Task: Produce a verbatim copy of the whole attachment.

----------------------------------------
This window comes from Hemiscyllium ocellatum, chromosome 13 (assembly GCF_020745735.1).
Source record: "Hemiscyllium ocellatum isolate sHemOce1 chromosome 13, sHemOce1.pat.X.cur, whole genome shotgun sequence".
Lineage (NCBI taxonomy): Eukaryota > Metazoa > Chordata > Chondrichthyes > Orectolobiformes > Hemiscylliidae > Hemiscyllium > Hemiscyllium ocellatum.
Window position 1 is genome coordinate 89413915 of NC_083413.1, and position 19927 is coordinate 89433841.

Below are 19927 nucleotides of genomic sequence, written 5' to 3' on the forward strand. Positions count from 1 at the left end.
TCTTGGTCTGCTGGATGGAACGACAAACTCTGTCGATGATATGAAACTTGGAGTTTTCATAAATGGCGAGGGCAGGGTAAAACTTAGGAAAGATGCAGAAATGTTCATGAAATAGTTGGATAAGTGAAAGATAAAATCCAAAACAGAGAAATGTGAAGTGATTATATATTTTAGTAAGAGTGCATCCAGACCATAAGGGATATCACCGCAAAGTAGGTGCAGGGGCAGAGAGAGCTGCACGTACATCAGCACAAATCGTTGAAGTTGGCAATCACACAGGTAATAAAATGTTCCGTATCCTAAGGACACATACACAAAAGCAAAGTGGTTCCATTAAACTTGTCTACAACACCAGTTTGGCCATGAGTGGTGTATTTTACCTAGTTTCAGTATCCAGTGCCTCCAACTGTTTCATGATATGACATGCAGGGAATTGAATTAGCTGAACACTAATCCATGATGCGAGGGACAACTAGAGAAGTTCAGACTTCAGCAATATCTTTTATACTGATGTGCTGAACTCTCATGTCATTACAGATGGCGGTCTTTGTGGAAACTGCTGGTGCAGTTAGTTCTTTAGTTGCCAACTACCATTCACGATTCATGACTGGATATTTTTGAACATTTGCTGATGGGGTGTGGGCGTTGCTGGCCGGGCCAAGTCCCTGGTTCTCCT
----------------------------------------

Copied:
This window comes from Hemiscyllium ocellatum, chromosome 13 (assembly GCF_020745735.1).
Source record: "Hemiscyllium ocellatum isolate sHemOce1 chromosome 13, sHemOce1.pat.X.cur, whole genome shotgun sequence".
Lineage (NCBI taxonomy): Eukaryota > Metazoa > Chordata > Chondrichthyes > Orectolobiformes > Hemiscylliidae > Hemiscyllium > Hemiscyllium ocellatum.
Window position 1 is genome coordinate 89413915 of NC_083413.1, and position 19927 is coordinate 89433841.

Below are 19927 nucleotides of genomic sequence, written 5' to 3' on the forward strand. Positions count from 1 at the left end.
TCTTGGTCTGCTGGATGGAACGACAAACTCTGTCGATGATATGAAACTTGGAGTTTTCATAAATGGCGAGGGCAGGGTAAAACTTAGGAAAGATGCAGAAATGTTCATGAAATAGTTGGATAAGTGAAAGATAAAATCCAAAACAGAGAAATGTGAAGTGATTATATATTTTAGTAAGAGTGCATCCAGACCATAAGGGATATCACCGCAAAGTAGGTGCAGGGGCAGAGAGAGCTGCACGTACATCAGCACAAATCGTTGAAGTTGGCAATCACACAGGTAATAAAATGTTCCGTATCCTAAGGACACATACACAAAAGCAAAGTGGTTCCATTAAACTTGTCTACAACACCAGTTTGGCCATGAGTGGTGTATTTTACCTAGTTTCAGTATCCAGTGCCTCCAACTGTTTCATGATATGACATGCAGGGAATTGAATTAGCTGAACACTAATCCATGATGCGAGGGACAACTAGAGAAGTTCAGACTTCAGCAATATCTTTTATACTGATGTGCTGAACTCTCATGTCATTACAGATGGCGGTCTTTGTGGAAACTGCTGGTGCAGTTAGTTCTTTAGTTGCCAACTACCATTCACGATTCATGACTGGATATTTTTGAACATTTGCTGATGGGGTGTGGGCGTTGCTGGCCGGGCCAAGTCCCTGGTTCTCCT